In recent articles I have been reflecting on the universal call to holiness. Our common vocation, rooted in Baptism, is to become a saint. We pursue holiness, however, in different ways according to our personal vocations. Blessed John Paul II, beatified just two weeks ago, canonized and beatified more men and women during his pontificate than any pope in history. By highlighting the heroic virtue of so many and raising them up for public veneration, Blessed John Paul II reminded us that all of the baptized from every walk of life are called to become saints. Since this Fourth Sunday of Easter is Good Shepherd Sunday and the World Day of Prayer for Vocations, I want to focus here on the call to holiness within the priesthood and religious life.
Some men are called by God to ordained ministry in the Church through the Sacrament of Holy Orders. Deacons, without sharing in the ministerial priesthood, are ordained to exercise ministry and service in the midst of the Church. Co-workers with the bishop and priests, they assist with the sacred liturgy, serve as heralds of the word and often undertake special works of charity in the name of the Church. Priests, who are the bishop’s principal collaborators, act in the person of Christ the Head and Shepherd of the Church and share his threefold office of teaching, governing and sanctifying the flock entrusted to their care.
The heart of priestly holiness consists in the exercise of pastoral charity, by which priests make a gift of themselves in the service of their people with the grace and strength provided by Christ, the Good Shepherd. The priest’s life is essentially eucharistic. He offers his life for the sanctification of his people, thus living out each day the mystery he celebrates at the altar. By his special sharing in the high priesthood of Jesus Christ, the ordained priest offers the Eucharistic Sacrifice in the name of Christ and the Church, thus enabling the faithful to fully exercise their common baptismal priesthood.
The priest renews the sacrifice of Calvary and nourishes the flock each time he offers the Mass for the glory of God and the sanctification of his people. He heals and reconciles them in the Sacraments of Penance and the Anointing of the Sick. The priest is an icon of Christ the Good Shepherd in the midst of his people. As St. John Vianney said, “The priest is not there for himself. He does not give absolution to himself; he does not administer the sacraments to himself. He is not for himself, he is for you!”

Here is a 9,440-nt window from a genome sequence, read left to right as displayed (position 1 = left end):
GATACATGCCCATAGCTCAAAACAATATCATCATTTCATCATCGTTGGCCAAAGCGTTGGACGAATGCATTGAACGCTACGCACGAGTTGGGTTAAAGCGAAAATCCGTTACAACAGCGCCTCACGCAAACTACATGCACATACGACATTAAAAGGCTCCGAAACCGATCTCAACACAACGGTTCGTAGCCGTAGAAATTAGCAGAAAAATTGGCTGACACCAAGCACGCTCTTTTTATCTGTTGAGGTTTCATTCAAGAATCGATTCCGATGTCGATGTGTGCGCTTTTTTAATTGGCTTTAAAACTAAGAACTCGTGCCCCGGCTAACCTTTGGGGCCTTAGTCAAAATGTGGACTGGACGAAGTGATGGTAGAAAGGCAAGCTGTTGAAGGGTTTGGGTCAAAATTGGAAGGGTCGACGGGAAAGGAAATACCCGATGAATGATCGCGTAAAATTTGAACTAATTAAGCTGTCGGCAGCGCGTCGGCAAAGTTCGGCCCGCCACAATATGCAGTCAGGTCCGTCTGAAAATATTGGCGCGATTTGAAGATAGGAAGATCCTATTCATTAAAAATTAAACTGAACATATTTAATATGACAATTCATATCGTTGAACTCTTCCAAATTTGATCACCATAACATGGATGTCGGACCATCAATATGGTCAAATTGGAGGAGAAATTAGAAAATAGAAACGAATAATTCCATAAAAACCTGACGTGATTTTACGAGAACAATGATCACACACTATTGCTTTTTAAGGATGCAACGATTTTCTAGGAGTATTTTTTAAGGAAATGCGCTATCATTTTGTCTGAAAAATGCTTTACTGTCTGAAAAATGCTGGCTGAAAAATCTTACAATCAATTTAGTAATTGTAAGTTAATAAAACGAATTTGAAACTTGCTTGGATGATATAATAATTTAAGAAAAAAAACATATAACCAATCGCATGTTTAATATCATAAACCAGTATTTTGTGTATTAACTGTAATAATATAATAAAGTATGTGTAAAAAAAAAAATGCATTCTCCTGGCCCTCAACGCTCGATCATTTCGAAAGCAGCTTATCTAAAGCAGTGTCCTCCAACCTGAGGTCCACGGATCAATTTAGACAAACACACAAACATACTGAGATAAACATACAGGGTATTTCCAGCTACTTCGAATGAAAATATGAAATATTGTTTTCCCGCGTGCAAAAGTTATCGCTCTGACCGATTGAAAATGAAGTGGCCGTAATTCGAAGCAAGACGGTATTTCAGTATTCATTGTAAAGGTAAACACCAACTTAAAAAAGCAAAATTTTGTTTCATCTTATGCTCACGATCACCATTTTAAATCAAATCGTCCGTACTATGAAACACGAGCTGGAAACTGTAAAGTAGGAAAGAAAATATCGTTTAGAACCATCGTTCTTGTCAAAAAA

Some women and men are called to consecrated or religious life in the Church. Most consecrated persons are members of religious congregations, but all forms of consecrated life are characterized by the profession of the evangelical counsels of poverty, chastity and obedience. The Church throughout the world and here in this Archdiocese has been enriched throughout our history by the generous dedication of these men and women whose heroic lives summon all of us to lift up our hearts beyond the mundane and recognize the presence and activity of Christ in our midst. Whether involved in active apostolates such as teaching or health care, or living hidden lives of prayer, these dedicated women and men give testimony to the Kingdom of God already in our midst and direct our attention and hope to its fulfillment in the Heavenly Kingdom.
The Church is a communion. “The unity of the Church is not uniformity, but an organic blending of legitimate diversities. It is the reality of many members joined in a single body, the one Body of Christ.” (Bl. John Paul II, Novo Millennio Ineunte, 46). This rich variety of vocations within the Church bears witness to this unity in diver-sity which is rooted in the life of the Holy Trinity. A spirituality rooted in communion enables us to respect and reverence our brothers and sisters within the profound unity of the Mystical Body, to see what is positive in others, to welcome it and prize it as a gift from God, and to help carry one another’s burdens.